Mar 2013
Electricity Transmission
Live Working in Substations (Feasibility Study)
Mar 2013
National Grid Electricity System Operator
National Grid TO Innovation Team
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Innovation Funding Incentive
Live Line working was initially introduced in the 1960s and actively utilised in the 1990s on the Overhead Lines (OHL). The project will enable National Grid use to use innovative techniques to deliver benefits to the system operator. These benefits are primarily around minimising system outages to carry out work and reducing system operator costs. The transmission system is likely to become increasingly constrained over the next 5-10 years, based on forecast constraint costs, new access arrangements, continued asset investment requirements and new generation connections. Live Working in substations offers significant opportunities in enabling certain maintenance and defect work to be carried out against this background, however to provide assurance that the long term investment and commitment is workable on the existing network, a more in depth assessment of the substations is required in order to establish the criteria for live working can be met. This assessment would be undertaken by the French Electricity Company RTE who are one of the worlds experts on live working at High Voltage (HV).

The re-establishment of Live Line Working on OHLs within National Grid has already been approved by governance groups within National Grid and discussions with Ofgem on this matter have already taken place. Substation live working is the next logical step to undertake.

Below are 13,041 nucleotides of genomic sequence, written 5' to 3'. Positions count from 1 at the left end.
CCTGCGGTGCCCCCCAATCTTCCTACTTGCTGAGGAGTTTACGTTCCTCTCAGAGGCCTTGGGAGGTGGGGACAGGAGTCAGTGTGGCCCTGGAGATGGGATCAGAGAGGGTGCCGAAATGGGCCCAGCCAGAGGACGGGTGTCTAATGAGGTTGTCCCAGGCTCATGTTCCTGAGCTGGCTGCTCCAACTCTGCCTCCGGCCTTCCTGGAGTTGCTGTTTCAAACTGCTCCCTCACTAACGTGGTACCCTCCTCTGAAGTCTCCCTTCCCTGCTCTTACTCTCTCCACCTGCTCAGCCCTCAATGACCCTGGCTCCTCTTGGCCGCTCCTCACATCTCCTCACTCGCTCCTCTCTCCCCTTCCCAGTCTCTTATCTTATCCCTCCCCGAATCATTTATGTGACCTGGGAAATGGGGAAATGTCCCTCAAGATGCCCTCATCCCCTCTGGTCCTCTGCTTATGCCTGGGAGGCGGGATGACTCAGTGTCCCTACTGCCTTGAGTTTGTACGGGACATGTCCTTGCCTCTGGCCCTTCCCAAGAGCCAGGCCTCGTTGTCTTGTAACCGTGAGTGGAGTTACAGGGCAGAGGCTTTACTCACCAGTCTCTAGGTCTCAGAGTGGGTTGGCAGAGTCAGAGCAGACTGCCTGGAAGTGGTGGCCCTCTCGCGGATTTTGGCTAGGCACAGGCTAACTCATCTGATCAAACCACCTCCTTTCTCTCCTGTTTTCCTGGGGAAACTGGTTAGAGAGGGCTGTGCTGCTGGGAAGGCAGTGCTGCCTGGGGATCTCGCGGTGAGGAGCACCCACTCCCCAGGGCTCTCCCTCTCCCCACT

Historically the HV equipment maintenance work in substations has been undertaken on circuits which have been de-energised, isolated and earthed. This requires longer return to service times of circuits and limited access availability. Because of the way the network is being developed and enhanced to facilitate the build of new generation and asset replacement etc it will become increasingly more constrained and hence even more difficult to get system access for essential maintenance and defect repairs.

To fully undertake live working in substations, further investment in staff training and specialist equipment is required and hence, to justify this investment, the existing substations will need to be assessed to see if the configurations used will be compatible with the established criteria for live working.

The project will monitor the feasibility of live substation working in support of improved, more efficient system access in critical system areas.